Different Strokes: Hovland’s hot form puts him on Harrington’s Ryder Cup radar

Faldo boost for elite juniors; Black Knights brogues for auction; In the Bag; On this day

Viktor Hovland of Norway drives from the sixth tee during the third round of the Travelers Championship at TPC River Highlands  in Cromwell, Connecticut. Photograph: Rob Carr/Getty Images

Viktor Hovland of Norway drives from the sixth tee during the third round of the Travelers Championship at TPC River Highlands in Cromwell, Connecticut. Photograph: Rob Carr/Getty Images

 

There may be a pause in the European team’s qualifying process for the Ryder Cup, but there is no doubt that Viktor Hovland’s upward trending in his fledgling career is being noted by captain Pádraig Harrington.

Suzann Pettersen certainly pioneered the way for the Nordic country on global golf courses, winning two Majors and inspiring Europe to four Solheim Cups, but Hovland is proving to be something for a groundbreaker for male golfers.

Already a winner on the PGA Tour this season, when capturing the Puerto Rico Open, the 22-year-old from Oslo provided another milestone for himself when he became the first Norwegian man to break into the top-50 on the world rankings following his tied-11th finish in the Travelers and he has moved on to his fourth event in four weeks for the upcoming Rocket Mortgages championship in Detroit, starting on Thursday.

Hovland was ranked 340th in the world when he made his professional debut in the Travelers a year ago; now, he is up to 45th. The qualifying process for the European team for the Ryder Cup – be it later this year or delayed until 2021 – may currently be on hold, but there is no doubt Hovland’s ongoing improvement has him on Harrington’s radar even if he is only 89th on the European points list and 21st on the world points list in the automatic qualifying.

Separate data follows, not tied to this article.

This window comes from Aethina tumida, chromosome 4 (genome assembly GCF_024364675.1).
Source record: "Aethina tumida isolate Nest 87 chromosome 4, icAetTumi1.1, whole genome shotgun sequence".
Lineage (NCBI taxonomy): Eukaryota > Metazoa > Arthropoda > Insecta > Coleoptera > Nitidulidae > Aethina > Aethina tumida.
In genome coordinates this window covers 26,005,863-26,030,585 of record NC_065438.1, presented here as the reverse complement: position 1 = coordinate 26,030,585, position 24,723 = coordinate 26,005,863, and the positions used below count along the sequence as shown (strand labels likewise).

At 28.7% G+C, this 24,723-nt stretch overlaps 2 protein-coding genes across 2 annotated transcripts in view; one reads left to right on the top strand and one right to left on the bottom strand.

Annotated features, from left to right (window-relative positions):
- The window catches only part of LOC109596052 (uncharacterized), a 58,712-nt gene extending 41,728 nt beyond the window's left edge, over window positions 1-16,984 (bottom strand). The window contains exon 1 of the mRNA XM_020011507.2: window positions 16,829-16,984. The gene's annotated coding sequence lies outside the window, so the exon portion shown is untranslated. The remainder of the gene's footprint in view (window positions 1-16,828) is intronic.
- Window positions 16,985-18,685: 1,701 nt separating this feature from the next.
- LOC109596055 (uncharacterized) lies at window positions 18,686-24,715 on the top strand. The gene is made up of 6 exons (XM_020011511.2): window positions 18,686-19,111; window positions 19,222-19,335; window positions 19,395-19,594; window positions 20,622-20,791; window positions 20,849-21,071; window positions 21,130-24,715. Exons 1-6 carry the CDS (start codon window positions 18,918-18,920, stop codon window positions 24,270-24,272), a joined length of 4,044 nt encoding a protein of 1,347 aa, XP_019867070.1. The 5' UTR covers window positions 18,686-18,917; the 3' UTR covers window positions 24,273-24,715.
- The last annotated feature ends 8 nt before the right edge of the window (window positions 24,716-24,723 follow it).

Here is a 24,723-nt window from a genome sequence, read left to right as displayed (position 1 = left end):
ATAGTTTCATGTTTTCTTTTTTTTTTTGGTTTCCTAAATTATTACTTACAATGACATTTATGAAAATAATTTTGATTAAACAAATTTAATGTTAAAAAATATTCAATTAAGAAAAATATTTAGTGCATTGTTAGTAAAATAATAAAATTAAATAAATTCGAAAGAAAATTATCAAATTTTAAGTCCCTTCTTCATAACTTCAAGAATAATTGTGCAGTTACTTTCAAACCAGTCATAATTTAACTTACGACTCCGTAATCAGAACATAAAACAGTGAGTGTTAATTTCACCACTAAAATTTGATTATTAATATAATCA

Glasson Golf Club will host the Faldo Series on July 27th. Photograph: Dara Mac Dónaill
Glasson Golf Club will host the Faldo Series on July 27th. Photograph: Dara Mac Dónaill

Faldo ensures it's Glasson half-full for elite juniors

Some good news at last for those elite junior golfers who have seen their seasons decimated and been starved of competition: Glasson Golf Club, on the shores of the river Shannon, has been confirmed as the host venue next month for the Irish qualifier of the Faldo Series, that innovative competition organised by Nick Faldo and which in the past has included Rory McIlroy among its champions.

The Ireland qualifier – for boys and girls, with categories at under-16, under-18 and under-21 age groups – will be staged at the Christy O’Connor Junior-designed course outside Athlone on July 27th with the places in the international final in Abu Dhabi in November up for grabs.

In confirming the competition’s staging at Glasson, Faldo welcomed the return of competitive play. “Given the circumstances we’ve experienced this year, [we] are proud to be able to host events again and with our most competitive fields. It is very promising for the future of the game.”